Durga Puja is a time to celebrate with near and dear ones; soak in the festive atmosphere;
Durga Puja is a time to celebrate with near and dear ones; soak in the festive atmosphere;enjoy the glitz and glamour of the themed pandals and beautiful idols. The rituals associated with Pujo are important of course, but a local would have seen them too many times and thus would find nothing out of the ordinary. However, for a visitor, the various religious rituals and functions are something unique.
A visitor would be mesmerised by the various rituals but not know of the name or why they are being performed. So, if you’re visiting Kolkata during the festival, fret not, here’s your Durga Puja lexicon:
Kolparombho or Bodhon
Kolparombho or Bodhon (purse your lips and pronounce the word) is held on the sixth day after Mahalaya aka Mahashashthi. It’s the day Maa Durga reaches the mortal world from Kailash, her heavenly abode, with her children in tow – Lord Ganesh, Lord Karthik, Devi Saraswati and Devi Laxmi. Maa’s face will be uncovered while devotees will celebrate the occasion with much pomp and dhak beats as it marks the deity coming alive. It’s time for the celebrations to begin! Head to any pandal or traditional house if you want to kick start your Durga Puja witnessing this event.
Kola Bou or Nabapatrika
The Kola Bou snan is held on Mahashaptami, or the seventh day after Mahalaya. The day starts with the ritual where a banana plantain with eight other plants is tied with yellow threads and the twigs of the Aparajita plant. It is then bathed and draped in the laal par shada saree (traditional red and white saree). The leaves are smeared with vermillion while various offerings are made. Then, the Kola Bou is placed on Lord Ganesha’s right. The place to see Kola Bou snan in Kolkata is at Babughat.
The nine plants or Nabapatrika signify the nine forms of Maa Durga – Goddess Brahmani (banana), Goddess Kalika (Colacassia), Devi Durga (turmeric), Goddess Kartiki (Jayanti), Goddess Shiva (wood apple), Devi Raktadantika (Pomegranate), Devi Sokrahita (Ashoka tree), Devi Chamunda (Arum plant) and Goddess Lakshmi (rice plant).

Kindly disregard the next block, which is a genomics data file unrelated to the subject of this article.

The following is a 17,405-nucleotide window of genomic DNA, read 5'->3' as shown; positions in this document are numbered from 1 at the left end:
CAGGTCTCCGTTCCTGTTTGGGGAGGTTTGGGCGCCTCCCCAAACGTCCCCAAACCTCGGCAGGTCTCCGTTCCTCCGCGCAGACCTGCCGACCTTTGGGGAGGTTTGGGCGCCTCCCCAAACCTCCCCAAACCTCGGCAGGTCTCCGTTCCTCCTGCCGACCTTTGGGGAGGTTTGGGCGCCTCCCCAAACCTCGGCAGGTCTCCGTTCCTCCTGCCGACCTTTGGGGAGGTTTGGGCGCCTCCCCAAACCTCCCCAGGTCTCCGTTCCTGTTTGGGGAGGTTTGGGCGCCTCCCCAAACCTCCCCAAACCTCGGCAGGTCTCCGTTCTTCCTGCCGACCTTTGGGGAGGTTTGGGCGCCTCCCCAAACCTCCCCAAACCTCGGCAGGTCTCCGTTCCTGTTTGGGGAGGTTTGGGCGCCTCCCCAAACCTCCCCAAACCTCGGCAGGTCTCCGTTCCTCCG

Historically, the Nabapatrika was worshipped by farmers for a good harvest but as Durga Puja gained popularity, this ritual was inducted into the ceremony.
Anjali is common on the Pujo days. Ritualistically, anjali is divine offering. The most important of them all is the Pushpanjali which is held on Mahashtami, the eighth day after Mahalaya. Fresh flowers and bel leaves are handed by the priest to the followers. They repeat the mantra the priest chants and then the flowers are thrown at Maa’s feet. It’s done thrice overall. By the way, you’re supposed to do it without having consumed anything. This can be seen in any pandal, apartment Pujo or at a Bonedi Bari.
Kumari Pujo is done on the auspicious day of Mahashtami. A young girl, who is yet to hit puberty, is worshipped. The young girl symbolizes the Kumari form of Maa and the best place to see this ritual is at Belur Math. The young girl is bathed in holy water, draped in a saree and adorned with jewellery. Priests then perform the same rituals as they would to Maa.
Sandhi Pujo is a special one that takes places at the juncture of Mahashtami and Mahanavami (ninth day post Mahalaya). It marks the exact moment when Maa Durga transformed into Devi Chamunda to kill Mahishasura’s two generals – Chand and Mund. 108 lamps are lit during the Pujo and the occasion is celebrated with dhaks. While it’s customary to perform an animal sacrifice, in these times, it’s symbolically done with vegetables. Head to one of the Bonedi Baris to see this beautiful ritual.
The ‘dhunuchi’ is a typical clay pot, something like an incense burner, filled with burning dried coconut husks and aromatic ingredients. Men hold these in the hand and perform impromptu steps to the rhythm of dhaaks in front of Maa Durga. The steady rhythm, the heady incense and the smoke from the dhuuchi create a mystic ambiance. Gradually, this simple rite became a crowd puller as men took it to bragging heights – weaving complex rhythmic movements into the dance clutching more than one such clay pots. This is held on Mahanavami evening and can be seen best in the top pandals.
The Sindoor Khela is another much-awaited event on Mahadashami, the last day of the festival. Translated into ‘playing with vermillion powder’, it’s actually an integral part of Durga Puja. Married women (not widows), often dressed in the traditional laar par shada saree, apply vermillion powder to Maa Durga and each other, apart from offering sweets to the Goddess. A very popular place to see this unique event is at Sovabazar Rajbari in North Kolkata or Ballygunge Cultural in the southern part of the city.
Visarjan is held after the main Pujo ends when the Goddess is immersed into the water so she can return to her heavenly abode. The Visarjan is held on Mahadashami or the last day of the celebrations. There are tearful farewells and a grand send off to Maa as she’s paraded around the locality and the city before she is finally taken to the ghat to be immersed. Find a place at Babughat to find yourself amidst all the action!
Bijoya Dashami is held after the Visarjan. This is the time when Maa Durga is on her way back to Mt Kailash and mortals are supposed to rejoice, seek blessings from elders, share the love and affection among equals and bless the ones who are younger.